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It has compression release levers so you could do this trick without the dimes or the mess.

So how come no one puts levers on engines anymore?
My Yanmar 3GM30F has decompression levers. I once had to use them to get it started when I had low batteries. It worked.
 

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The geometry would need to be very lucky for that. Some older engines had a big exposed flywheel which could have been what the halyard wrapped around. Again, lucky geometry.

Mark
 

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I use my decompression levers on my Yanmar 3 GM here on Long Island sound when sailing
on cold days in November and December. My lead acid batteries last me 6 and sometimes 7 years so they are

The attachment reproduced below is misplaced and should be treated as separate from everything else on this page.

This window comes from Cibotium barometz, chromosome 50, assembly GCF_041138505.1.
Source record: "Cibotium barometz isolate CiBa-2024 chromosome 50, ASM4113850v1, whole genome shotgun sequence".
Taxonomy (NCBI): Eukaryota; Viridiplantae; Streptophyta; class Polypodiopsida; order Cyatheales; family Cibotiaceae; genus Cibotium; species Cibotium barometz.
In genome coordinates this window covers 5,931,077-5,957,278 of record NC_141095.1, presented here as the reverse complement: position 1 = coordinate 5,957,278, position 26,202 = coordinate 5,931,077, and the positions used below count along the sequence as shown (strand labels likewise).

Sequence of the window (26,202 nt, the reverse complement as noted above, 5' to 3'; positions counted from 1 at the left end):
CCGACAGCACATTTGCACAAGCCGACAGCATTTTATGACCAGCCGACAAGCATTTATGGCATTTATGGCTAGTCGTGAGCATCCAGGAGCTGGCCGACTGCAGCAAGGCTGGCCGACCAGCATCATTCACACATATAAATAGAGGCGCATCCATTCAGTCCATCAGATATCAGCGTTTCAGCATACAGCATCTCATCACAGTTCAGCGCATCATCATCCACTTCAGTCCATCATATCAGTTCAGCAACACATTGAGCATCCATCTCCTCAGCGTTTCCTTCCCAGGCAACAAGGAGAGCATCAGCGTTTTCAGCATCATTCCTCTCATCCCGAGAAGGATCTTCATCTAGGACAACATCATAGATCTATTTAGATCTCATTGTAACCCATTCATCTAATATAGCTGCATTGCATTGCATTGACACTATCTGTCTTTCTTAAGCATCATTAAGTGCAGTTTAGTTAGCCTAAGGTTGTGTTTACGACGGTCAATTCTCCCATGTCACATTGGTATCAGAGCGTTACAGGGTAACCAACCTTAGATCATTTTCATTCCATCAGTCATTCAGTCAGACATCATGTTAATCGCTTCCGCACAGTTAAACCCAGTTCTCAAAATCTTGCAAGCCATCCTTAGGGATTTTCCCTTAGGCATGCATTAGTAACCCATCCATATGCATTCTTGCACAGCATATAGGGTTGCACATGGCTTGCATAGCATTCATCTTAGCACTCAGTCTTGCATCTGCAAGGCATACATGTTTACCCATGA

a little tired the last year or two in the cold weather when not so much sunlight for the solar panel.

Years ago was invited aboard an old wooden (barque?) that was anchored between City Is. and Hart Is. in western Long Island sound,
the owner explained that she was only partially completed in Norway when WWII broke out and was completed after the war
fitted with a surplus U boat diesel which he proudly started for me using compressed air from a scuba tank. Huge diesel caught on immediately.
 

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The wrapped a line around the flywheel tale I heard went something along the lines of a Frenchman approaching land at voyages end found himself with flat batteries so he headed off on a reach, wrapped many turns of a spare halyard around the flywheel and ran the tail out through the hatch to a block near the rail outside the cockpit and thence up to the boom, then he gybed.
Sounds doable to me in a 1/2 baked hideously unsafe way, might also be useful for removing your engine from it's mounts and the shaft without any of that fiddly "removing bolts" sort of stuff if the line failed to pay out as intended, and for removal of unwanted companionway parts in any case.
 
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